Valley FiberCom awarded $4K

April 3, 2023

Telecommunications utility earns growth incentive from Heartland Energy

In today’s fast-paced, connected world, internet service is essential, and the gold standard is fiber. It offers greater bandwidth and reliability at lightning-fast speed.

Living in a rural area often means slower service and decreased reliability.

Valley FiberCom is working to change that.

Based in Volga, SD, Valley FiberCom offers a 100% fiber network to rural communities in east central South Dakota. Today they serve 3,700 customers across four counties with growth planned.

While Valley FiberCom is relatively new to Volga, having just marked four years in the community, they are not new to fiber. Their parent company, Valley Telecommunications Cooperative has been providing fiber to the home in north central South Dakota since 2010.

In their first few years of operation in Volga, Valley FiberCom was able to take advantage of growth incentives offered by the city’s wholesale power supplier, Heartland Energy, helping ease their transition into a new community and better grow their customer base.

Reaching underserved communities

While many may take internet for granted, there is a significant population without proper access.

In fact, 31% of South Dakota’s population is underserved, according to independent research company

CEO Jeff Symens at Valley FiberCom’s groundbreaking in Volga in 2018.

Jeff Symens serves as Valley FiberCom’s general manager and CEO. He says the company aims to connect rural, overlooked areas with the best internet service possible.

In 2015, Valley Telecommunications Cooperative had upgraded all their members to a Fiber-to-the-Home (FTTH) network, giving them access to the best broadband network connectivity in the country for decades to come.

“Meanwhile, there were communities in South Dakota that were served with antiquated copper facilities and the incumbent providers showed no intent to upgrade,” Symens said.

Knowing the demand for broadband and increased bandwidth would continue to increase, Valley’s board opted to expand.

“We wanted to bring our members’ experience into these forgotten communities,” Symens said. “Focusing on these areas gives our company an opportunity for growth, while at the same time connecting fellow South Dakotans to the same robust fiber network our current customers enjoy and deserve.”


Services, company add value

Valley FiberCom provides broadband internet, streaming tv, landline telephone, business phone systems, safety and security service, and more.

Utilizing state and federal grants, the company has provided FTTH to rural areas of Kingsbury, Brookings, Moody and some eastern parts of Beadle counties. It has installed roughly 1,175 miles of fiber in its service area.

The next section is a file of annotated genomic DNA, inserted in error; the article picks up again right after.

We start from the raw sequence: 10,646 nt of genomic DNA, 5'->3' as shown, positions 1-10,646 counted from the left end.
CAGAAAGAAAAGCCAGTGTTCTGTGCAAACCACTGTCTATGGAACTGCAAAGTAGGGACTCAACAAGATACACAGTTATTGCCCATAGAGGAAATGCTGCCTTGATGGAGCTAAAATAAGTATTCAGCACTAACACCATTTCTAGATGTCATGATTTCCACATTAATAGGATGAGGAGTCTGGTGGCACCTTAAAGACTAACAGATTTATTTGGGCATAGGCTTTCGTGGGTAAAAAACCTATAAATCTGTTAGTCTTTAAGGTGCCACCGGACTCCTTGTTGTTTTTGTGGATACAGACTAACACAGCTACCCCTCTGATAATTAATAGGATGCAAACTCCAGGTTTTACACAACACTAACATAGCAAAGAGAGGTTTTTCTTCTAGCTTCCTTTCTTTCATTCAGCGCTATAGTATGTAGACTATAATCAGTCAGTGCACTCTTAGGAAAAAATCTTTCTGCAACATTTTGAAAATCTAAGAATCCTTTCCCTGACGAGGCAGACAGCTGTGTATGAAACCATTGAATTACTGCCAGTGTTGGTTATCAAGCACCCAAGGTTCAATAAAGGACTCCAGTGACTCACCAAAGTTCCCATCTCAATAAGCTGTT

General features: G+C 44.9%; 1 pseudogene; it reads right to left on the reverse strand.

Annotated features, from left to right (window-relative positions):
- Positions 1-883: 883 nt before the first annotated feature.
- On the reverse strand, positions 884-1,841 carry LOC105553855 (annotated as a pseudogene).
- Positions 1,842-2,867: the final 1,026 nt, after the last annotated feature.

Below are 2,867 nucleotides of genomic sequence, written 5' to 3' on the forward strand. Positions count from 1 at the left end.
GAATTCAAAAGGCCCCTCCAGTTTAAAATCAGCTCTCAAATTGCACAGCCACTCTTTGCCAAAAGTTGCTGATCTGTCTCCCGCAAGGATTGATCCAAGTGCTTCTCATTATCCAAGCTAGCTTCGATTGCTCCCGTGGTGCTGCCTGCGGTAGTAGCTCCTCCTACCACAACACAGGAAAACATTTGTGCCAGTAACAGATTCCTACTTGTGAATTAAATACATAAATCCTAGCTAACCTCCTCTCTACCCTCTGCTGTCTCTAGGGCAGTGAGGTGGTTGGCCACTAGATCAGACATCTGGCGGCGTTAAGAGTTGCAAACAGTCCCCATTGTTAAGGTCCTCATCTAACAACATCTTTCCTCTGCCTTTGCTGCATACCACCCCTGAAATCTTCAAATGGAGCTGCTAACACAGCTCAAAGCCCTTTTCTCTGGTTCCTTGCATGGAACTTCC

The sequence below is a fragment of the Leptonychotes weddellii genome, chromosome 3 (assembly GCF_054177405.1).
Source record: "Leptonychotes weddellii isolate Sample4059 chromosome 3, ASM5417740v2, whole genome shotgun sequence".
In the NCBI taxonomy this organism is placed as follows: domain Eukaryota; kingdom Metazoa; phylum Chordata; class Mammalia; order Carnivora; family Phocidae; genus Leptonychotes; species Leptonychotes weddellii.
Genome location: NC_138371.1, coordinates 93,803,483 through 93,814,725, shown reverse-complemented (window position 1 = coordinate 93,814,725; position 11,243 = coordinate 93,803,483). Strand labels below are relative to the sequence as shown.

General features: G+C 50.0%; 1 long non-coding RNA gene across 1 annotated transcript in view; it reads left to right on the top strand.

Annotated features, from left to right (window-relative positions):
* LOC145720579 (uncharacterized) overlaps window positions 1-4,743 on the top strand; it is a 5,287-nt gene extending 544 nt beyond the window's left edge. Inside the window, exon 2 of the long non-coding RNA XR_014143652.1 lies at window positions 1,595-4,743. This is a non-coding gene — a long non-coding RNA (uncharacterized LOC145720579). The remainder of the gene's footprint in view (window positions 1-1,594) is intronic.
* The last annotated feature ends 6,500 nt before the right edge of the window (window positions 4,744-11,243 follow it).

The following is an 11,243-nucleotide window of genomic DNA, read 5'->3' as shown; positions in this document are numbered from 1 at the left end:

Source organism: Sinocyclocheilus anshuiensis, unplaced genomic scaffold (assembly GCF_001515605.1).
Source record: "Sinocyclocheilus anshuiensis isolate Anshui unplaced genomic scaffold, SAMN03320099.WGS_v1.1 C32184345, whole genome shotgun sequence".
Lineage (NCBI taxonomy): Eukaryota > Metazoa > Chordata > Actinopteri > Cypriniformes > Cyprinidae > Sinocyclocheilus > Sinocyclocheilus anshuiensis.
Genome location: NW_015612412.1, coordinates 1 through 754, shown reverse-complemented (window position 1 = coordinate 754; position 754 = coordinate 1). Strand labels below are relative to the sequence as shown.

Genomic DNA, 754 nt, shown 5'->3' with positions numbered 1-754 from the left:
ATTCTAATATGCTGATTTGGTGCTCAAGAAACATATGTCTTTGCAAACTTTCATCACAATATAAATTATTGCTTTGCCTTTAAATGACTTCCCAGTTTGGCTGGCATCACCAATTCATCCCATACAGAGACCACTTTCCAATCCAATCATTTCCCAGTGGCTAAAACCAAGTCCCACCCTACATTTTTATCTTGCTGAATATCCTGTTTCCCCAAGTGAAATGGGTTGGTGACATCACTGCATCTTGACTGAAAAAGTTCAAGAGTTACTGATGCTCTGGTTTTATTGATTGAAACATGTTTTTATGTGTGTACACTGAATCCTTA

“We kicked off in Volga, Arlington, Lake Preston and De Smet, and the surrounding rural areas. Now we are signing up customers in Flandreau, Colman, Bruce and Egan. This will cap off a five-year investment by Valley FiberCom of over $23 milllion,” said Symens.

Fiber offers greater network capacity and speeds, which helps attract businesses. Similarly, residential customers need more bandwidth and reliable connections, whether for entertainment purposes or to work from home.

To keep up with growing demand, the company is investing $2.4 million to upgrade its transport network. This will enable multi-gig service connectivity to customers.

Beyond services, Valley FiberCom supports its customer communities through local involvement. It offers a local scholarship program and supports community organizations, school groups, benefits and fundraisers.

“Internet is vital to economic growth and everyday lives,” Symens said. “We are committed to providing services that exceed our customers’ expectations and promote continued growth and prosperity.”

Incentive eases growing pains

According to Symens, Valley FiberCom chose Volga to locate their headquarters because “it was a fast growing, vibrant community, located in the center of the entire service area we hoped to serve over the following 5 years.”

As it happened, Volga provided many benefits to the company, including growth incentives from Heartland Energy, the city’s wholesale power provider.

Heartland Energy offers incentives to help customer communities, including Volga, promote growth and attract new businesses.

The growth incentive program offers rebates to new businesses on electric power bills for the first three years of operation. With a certain percentage rebated each year, it equates to one year’s worth of free power.

“Starting a business comes with a number of unknows and risks,” said Heartland Energy Director of Economic Development Casey Crabtree. “Our growth incentive program helps ease some of the burdens in those first few years of operation.”

Valley FiberCom earned rebates totaling $4,043 over a three-year period.

Symens said the rebate helped the company focus on its mission and growing its customer base early in operations.

“The Growth Incentive meant we could minimize some of our operating expenses until we had significant growth in customers as well as cash flow. As a start-up, it was valuable to our bottom line.”